Biden spoke of it, and there are more discussions that Harriet Tubman, the famed anti-slavery activist and historical persona, is going to be on the $20 bill as a replacement to President Andrew Jackson.
The Biden administration has said it will seek to push forward a plan to make anti-slavery activist Harriet Tubman the face of a new $20 bill.
A note featuring Ms Tubman, who was born a slave in about 1822, was originally due to be unveiled in 2020.
The US Treasury said she would replace former President Andrew Jackson, a slave owner.
But the effort was delayed under former President Donald Trump, who branded it “pure political correctness”.
Now President Joe Biden has revived the project, with White House Press Secretary Jen Psaki telling reporters the Treasury was “exploring ways to speed up” the process.
The move would make Ms Tubman the first African American to appear on a US banknote, and the first woman for more than 100 years.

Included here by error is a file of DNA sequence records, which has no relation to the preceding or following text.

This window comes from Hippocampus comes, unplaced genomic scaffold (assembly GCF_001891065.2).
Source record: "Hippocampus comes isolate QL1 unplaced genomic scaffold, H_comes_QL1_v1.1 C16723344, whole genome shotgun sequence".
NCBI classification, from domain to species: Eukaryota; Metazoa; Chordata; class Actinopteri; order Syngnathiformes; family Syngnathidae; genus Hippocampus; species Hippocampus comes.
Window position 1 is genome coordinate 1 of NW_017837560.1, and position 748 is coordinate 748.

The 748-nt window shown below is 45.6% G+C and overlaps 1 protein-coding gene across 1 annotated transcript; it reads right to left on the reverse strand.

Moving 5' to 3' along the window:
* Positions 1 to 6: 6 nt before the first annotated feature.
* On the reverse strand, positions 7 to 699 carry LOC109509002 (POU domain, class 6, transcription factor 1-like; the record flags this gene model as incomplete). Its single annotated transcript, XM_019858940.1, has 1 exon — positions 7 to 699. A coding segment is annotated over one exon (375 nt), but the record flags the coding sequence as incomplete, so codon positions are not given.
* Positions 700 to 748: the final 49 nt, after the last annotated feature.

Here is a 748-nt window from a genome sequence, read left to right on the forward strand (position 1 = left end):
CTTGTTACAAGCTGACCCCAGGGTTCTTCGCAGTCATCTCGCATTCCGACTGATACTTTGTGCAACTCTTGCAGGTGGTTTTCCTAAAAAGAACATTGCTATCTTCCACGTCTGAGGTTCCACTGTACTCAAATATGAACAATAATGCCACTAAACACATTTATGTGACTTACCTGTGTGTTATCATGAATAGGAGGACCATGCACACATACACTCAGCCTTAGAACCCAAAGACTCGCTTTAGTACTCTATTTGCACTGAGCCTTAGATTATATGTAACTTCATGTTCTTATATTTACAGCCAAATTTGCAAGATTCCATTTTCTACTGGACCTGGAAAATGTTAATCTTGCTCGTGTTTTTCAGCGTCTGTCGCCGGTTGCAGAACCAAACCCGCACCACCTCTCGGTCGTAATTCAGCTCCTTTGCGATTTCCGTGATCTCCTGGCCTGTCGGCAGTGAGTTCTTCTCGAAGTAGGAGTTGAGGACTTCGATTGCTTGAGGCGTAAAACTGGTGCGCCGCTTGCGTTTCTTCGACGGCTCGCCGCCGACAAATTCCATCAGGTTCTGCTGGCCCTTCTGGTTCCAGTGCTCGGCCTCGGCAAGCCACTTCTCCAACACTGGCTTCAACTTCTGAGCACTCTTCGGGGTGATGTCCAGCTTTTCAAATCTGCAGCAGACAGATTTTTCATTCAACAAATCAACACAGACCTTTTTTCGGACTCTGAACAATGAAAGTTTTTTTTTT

“It’s important that our notes, our money – if people don’t know what a note is – reflect the history and diversity of our country, and Harriet Tubman’s image gracing the new $20 note would certainly reflect that,” Ms Psaki said on Monday. (source)
People can say what they want, but as Shoebat.com has noted the trend of escalation, this is something to watch or because of this.
Harriet Tubman is a fine historical figure. So is Jackson. Most bills ($1 with Washington, $5 with Lincoln, $20 with Jackson, $50 with Grant) have a president on them, and two are of people who have prominent roles in government ($10 with banker Alexander Hamilton, and $100 with Ben Franklin). However, Tubman’s placement is coming to the erasure of Jackson’s place, and because of the racially-charged nature of what much of contemporary politics has become on both the left and the right, doing this stands a chance of arousing the worst sentiments in people.
Already, there is discussion of plans to advertise their ‘disagreement’ by writing various words on said bills.
What this will do, in the minds of many, is to further cement the idea of conflict, and thus give more ‘justification’ for what may become the violent acts of some that escalate and result eventually in open conflict.